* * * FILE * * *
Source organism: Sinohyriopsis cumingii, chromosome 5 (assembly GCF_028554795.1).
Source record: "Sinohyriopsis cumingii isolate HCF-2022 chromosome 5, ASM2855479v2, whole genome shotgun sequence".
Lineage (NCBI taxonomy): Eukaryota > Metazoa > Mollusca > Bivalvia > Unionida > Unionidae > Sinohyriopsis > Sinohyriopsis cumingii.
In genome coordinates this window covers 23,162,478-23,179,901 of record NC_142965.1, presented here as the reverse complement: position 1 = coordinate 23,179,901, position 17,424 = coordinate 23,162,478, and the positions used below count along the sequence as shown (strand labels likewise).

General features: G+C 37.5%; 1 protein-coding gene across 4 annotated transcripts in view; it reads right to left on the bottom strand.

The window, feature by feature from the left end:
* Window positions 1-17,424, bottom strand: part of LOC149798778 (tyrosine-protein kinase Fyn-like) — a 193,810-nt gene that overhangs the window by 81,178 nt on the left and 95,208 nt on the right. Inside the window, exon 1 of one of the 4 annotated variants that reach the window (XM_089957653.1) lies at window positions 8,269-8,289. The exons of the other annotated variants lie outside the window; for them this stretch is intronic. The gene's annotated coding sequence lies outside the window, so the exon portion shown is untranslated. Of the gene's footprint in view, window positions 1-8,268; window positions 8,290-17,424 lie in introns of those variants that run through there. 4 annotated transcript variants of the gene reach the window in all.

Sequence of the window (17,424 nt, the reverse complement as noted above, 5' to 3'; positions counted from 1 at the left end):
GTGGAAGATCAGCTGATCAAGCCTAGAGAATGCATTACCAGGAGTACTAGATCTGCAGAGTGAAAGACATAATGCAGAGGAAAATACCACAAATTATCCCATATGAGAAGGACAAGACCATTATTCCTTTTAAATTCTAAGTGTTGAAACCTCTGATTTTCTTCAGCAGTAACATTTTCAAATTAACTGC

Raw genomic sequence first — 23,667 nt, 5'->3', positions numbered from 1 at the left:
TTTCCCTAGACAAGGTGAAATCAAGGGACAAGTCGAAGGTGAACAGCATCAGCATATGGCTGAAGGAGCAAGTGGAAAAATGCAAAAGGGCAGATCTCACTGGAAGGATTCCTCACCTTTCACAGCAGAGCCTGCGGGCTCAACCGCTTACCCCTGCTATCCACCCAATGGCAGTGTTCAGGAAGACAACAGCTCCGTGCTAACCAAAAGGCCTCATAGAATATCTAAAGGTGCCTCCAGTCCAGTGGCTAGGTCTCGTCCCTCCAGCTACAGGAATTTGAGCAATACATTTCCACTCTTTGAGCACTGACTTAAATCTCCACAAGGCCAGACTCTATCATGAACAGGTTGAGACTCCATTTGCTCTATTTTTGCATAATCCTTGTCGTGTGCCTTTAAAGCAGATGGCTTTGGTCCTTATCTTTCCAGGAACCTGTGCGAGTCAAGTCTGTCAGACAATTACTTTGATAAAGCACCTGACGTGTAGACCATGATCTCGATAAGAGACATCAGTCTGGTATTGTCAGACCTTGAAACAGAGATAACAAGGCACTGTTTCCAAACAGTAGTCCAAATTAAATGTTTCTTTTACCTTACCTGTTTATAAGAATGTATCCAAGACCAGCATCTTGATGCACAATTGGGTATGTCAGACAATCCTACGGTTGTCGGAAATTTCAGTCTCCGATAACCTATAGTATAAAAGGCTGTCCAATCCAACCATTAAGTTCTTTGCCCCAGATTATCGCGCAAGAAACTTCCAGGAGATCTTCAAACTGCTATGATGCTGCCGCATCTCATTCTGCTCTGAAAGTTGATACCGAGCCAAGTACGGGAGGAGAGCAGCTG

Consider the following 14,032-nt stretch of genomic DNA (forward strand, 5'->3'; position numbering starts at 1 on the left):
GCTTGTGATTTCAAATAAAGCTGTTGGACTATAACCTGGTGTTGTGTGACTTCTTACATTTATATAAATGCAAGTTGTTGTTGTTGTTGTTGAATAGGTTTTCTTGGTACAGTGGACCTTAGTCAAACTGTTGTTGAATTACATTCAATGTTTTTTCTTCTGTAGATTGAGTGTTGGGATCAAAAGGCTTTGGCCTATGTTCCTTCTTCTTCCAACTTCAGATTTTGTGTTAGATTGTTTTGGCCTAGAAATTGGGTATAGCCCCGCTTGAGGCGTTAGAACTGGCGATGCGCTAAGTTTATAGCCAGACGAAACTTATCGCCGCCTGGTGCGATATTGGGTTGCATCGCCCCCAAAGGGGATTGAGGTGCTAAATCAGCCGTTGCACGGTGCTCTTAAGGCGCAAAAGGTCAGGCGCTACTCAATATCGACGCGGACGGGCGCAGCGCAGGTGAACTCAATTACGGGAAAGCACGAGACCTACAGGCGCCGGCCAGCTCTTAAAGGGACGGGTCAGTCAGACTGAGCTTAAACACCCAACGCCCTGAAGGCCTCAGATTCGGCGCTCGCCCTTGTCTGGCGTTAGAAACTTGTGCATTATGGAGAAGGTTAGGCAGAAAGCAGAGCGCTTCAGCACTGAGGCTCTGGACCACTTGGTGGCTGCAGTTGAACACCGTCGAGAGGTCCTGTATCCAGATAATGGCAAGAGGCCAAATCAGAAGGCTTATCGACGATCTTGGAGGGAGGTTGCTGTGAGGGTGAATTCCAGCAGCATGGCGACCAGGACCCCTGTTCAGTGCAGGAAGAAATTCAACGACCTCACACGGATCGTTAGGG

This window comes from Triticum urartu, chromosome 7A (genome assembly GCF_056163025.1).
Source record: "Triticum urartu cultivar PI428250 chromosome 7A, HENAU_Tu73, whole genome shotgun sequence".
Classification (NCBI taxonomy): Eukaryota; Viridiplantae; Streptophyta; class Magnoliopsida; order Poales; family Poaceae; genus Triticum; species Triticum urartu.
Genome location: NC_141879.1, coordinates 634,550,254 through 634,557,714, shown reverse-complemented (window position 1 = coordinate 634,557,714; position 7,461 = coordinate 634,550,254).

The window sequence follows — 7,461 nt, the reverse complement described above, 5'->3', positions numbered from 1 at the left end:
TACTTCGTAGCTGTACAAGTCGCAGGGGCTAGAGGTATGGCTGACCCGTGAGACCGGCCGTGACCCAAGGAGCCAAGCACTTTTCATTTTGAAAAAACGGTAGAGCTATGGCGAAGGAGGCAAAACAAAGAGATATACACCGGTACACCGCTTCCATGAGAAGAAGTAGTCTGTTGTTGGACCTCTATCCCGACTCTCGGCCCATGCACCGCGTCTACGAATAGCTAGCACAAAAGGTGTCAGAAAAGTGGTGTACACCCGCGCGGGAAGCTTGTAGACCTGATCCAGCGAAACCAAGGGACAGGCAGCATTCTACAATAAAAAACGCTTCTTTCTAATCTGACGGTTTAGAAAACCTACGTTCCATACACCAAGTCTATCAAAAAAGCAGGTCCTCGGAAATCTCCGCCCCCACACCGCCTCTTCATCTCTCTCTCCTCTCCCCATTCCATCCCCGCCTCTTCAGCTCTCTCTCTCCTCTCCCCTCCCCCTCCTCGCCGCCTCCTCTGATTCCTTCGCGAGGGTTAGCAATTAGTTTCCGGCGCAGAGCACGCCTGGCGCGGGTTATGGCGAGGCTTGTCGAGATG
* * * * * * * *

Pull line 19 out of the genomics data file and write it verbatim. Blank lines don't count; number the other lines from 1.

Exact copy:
TACTTCGTAGCTGTACAAGTCGCAGGGGCTAGAGGTATGGCTGACCCGTGAGACCGGCCGTGACCCAAGGAGCCAAGCACTTTTCATTTTGAAAAAACGGTAGAGCTATGGCGAAGGAGGCAAAACAAAGAGATATACACCGGTACACCGCTTCCATGAGAAGAAGTAGTCTGTTGTTGGACCTCTATCCCGACTCTCGGCCCATGCACCGCGTCTACGAATAGCTAGCACAAAAGGTGTCAGAAAAGTGGTGTACACCCGCGCGGGAAGCTTGTAGACCTGATCCAGCGAAACCAAGGGACAGGCAGCATTCTACAATAAAAAACGCTTCTTTCTAATCTGACGGTTTAGAAAACCTACGTTCCATACACCAAGTCTATCAAAAAAGCAGGTCCTCGGAAATCTCCGCCCCCACACCGCCTCTTCATCTCTCTCTCCTCTCCCCATTCCATCCCCGCCTCTTCAGCTCTCTCTCTCCTCTCCCCTCCCCCTCCTCGCCGCCTCCTCTGATTCCTTCGCGAGGGTTAGCAATTAGTTTCCGGCGCAGAGCACGCCTGGCGCGGGTTATGGCGAGGCTTGTCGAGATG